|The MGA With An Attitude
KEEPING The HEAT OUT and Sealing Bulkheads - INT-100
On 20 September 2006, Bill R of Westchester, PA wrote:
"Is there any significant value to the expensive insulating products for the bulkhead shelf and the underside of the carpet? Especially for just a Sunday drive".
After which John B wrote:
"I find that the majority of the heat comes from the fresh air vent even when closed. I don't have any issues with burning floorboards or other such myths. If it gets that hot then there must be something wrong with the way the exhaust is routed".
After which Tyler in NM, USA wrote:
"If you bypass (loop the hot water hose from the valve to the copper pipe) the heater box during the summer, I find it really cuts the cockpit heat. The valve doesn't totally cut off hot water from the box".
Hey, I can address all of these issues at once. The heater valve will shut off when properly adjusted. Push temperature control lever full left. Adjust heater valve lever secure on control wire and nearly touching the outer cable jacket. Pull outer cable back to fully close the valve, and secure cable in place. If the valve is then not completely closed it is faulty and needs to be replaced. I never shut off the vent air, using heated air in cool weather and cool vent air in warm weather, with the fan almost always running.
Insulation under carpet does help a LOT, in both hot and cold weather, especially insulating the sheet metal tunnel in the area ahead of the seats (which can otherwise scald your leg on the exhaust side in hot conditions). Be sure to pad under the floor carpet, especially on the exhaust side. It also helps to install the carpet insulation on the sheet metal frame closure panel below the heater shelf (above your toes). All of that is pretty easy when you are installing new carpet.
You also need to close/seal all air leak opportunities in the bulkhead with the normal grommets, and seal any space between the bulkhead panel and top body cowl. At night or in a dark garage place a bright light in the engine bay, look under the dash for light infiltration, and seal every spot that admits light.
To eliminate cold drafts in cold weather also remove the kick panels ahead of the doors and install snap plugs to close the access holes for the windscreen mounting bolts.
Having done all that the cockpit temperature can be "tolerable" in both hot and cold weather, and you may never feel the incentive to go the next step.
For the closed Coupe in particular, it will be of great benefit to also insulate the heater shelf and the bulkhead above the heater shelf. This also helps noticeably for the Roadster (if anyone ever actually gets around to it). The heater shelf and upper bulkhead are a single layer of sheet metal which can conduct a considerable amount of heat front to back in hot weather and back to front in cold weather. You can dress warmly in Winter, but it may not be prudent to drive naked in Summer, so insulating the bulkhead as well can be a good idea.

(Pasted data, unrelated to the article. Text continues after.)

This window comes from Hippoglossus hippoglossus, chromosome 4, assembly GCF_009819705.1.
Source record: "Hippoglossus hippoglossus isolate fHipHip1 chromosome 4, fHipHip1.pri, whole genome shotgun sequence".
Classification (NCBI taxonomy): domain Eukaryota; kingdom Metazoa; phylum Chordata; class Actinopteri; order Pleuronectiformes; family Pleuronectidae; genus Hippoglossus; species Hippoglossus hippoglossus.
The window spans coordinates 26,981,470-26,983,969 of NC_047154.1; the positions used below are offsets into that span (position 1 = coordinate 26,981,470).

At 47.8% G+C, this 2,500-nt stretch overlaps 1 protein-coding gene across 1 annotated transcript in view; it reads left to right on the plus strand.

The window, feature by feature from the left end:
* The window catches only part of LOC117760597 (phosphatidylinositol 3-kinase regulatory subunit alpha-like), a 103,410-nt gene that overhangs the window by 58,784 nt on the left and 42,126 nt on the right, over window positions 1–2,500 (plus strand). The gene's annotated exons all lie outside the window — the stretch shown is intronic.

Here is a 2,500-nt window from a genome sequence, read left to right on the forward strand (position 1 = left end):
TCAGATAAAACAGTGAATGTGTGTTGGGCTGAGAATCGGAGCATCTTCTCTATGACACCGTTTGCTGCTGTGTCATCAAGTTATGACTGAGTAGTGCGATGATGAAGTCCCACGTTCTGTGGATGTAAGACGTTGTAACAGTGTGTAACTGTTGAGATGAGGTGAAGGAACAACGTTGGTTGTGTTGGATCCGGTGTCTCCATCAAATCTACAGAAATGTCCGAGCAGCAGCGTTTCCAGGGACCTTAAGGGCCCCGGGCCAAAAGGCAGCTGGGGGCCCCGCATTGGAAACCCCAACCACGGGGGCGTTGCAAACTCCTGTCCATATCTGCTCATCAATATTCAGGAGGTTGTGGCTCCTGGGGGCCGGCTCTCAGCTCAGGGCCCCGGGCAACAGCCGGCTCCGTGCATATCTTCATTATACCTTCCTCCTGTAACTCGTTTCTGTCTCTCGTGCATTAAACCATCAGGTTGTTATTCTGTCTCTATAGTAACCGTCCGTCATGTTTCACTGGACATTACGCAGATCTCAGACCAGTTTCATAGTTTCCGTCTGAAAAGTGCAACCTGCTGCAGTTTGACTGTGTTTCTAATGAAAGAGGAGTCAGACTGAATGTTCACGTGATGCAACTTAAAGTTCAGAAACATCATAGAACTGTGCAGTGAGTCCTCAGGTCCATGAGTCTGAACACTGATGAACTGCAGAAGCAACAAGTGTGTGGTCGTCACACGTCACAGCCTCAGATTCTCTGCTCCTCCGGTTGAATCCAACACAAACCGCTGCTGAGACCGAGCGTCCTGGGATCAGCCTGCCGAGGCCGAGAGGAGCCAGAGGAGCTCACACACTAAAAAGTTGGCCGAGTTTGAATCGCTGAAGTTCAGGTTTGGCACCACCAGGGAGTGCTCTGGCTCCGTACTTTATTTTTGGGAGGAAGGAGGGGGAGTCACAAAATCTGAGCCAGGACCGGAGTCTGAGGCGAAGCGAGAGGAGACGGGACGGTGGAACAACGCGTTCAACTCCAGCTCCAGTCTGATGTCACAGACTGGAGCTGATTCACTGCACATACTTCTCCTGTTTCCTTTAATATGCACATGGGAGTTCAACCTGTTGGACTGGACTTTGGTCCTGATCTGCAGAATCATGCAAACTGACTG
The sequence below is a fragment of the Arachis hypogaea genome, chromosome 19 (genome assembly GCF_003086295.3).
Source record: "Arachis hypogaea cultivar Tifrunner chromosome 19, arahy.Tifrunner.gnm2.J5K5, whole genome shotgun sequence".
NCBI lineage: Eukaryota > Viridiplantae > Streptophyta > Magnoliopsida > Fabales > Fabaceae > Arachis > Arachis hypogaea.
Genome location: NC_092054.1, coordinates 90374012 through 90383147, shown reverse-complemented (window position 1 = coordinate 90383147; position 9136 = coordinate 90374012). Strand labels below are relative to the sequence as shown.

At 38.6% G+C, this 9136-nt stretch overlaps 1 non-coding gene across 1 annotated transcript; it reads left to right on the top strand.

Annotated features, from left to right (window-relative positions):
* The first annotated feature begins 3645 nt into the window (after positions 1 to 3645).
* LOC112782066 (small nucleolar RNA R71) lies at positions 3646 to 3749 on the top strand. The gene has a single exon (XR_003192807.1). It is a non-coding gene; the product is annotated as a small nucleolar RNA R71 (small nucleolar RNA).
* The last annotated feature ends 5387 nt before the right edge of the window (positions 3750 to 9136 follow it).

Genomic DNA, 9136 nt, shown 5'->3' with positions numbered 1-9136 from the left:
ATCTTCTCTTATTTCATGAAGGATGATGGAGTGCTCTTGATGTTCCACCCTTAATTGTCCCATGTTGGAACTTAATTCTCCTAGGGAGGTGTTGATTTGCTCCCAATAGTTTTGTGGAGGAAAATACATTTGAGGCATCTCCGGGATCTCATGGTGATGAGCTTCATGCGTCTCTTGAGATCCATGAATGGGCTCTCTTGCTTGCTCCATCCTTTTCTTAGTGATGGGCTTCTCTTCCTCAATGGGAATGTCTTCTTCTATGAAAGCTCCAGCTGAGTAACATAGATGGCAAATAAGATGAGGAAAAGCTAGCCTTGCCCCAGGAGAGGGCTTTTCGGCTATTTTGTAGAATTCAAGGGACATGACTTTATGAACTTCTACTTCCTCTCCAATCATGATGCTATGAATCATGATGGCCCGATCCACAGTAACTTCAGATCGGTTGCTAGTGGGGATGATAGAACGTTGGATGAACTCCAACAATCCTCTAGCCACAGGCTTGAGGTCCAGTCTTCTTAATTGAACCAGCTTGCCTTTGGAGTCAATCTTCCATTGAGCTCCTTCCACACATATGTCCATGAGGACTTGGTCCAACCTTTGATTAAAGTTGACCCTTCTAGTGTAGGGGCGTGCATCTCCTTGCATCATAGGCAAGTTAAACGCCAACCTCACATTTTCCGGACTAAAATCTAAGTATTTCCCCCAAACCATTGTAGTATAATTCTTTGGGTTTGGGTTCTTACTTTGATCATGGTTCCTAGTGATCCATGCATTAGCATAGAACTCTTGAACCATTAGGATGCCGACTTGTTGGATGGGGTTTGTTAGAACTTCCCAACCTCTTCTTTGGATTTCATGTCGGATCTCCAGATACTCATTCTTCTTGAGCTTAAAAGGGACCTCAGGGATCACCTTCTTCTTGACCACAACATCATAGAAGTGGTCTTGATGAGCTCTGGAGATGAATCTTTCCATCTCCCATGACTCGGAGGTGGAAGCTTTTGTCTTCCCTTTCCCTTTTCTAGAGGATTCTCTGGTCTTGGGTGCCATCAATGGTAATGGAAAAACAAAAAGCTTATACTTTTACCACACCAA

Thanks to Jim Ferguson for the picture. This is the replacemet pad from Moss Motors with tough vinyl face over thin felt padding (a very nice piece of material). The original factory Coupe pad was some thin yellow foam material that seemed to decompose and shread in a few years time. For the Coupe folks who want to be concours correct, good luck, as I'm pretty sure no one supplies this part in the original material.
Once you have done everything else mentioned above, then insulating the heater shelf and upper bulkhead does make a nice reduction of hot weather heat infiltration and helps the effectiveness of the heater in cold weather. If you don't do the rest first, then insulating the heater shelf and upper bulkhead could be nearly insignificant. Also keep in mind that you pretty much have to remove everything from the heater shelf and bulkhead to do a decent job of installing this pad.
As to the burning floorboards, that is true in some cases when maintenance may be neglected. Check to be sure your MGA has the proper center and rear hangers for the exhaust system, and that they are in good condition. If one of these hangers breaks it will greatly increase the load on the other hanger with increased likelihood of breaking that one as well. If the rear hanger breaks the muffler will hang down at the back which in turn will cause the pipe to bend upward ahead of the center hanger. In that case the hot exhaust pipe can come into contact with the floor, and unprotected plywood can then burn through to ignite the carpet.
There is a floor heat shield which is (was) originally standard factory issue for the MGA. This is a rectangular patch of sheet metal with shallow formed up edges and a thin pad of insulation. It is to be screwed to the underside of the plywood floor under the seating area, centered above the exhaust pipe, and positioned just aft of the rectangular frame cross member. In case the rear exhaust hanger breaks, the center pipe can then come into contact with the heat shield which (hopefully) will prevent burning of the floor.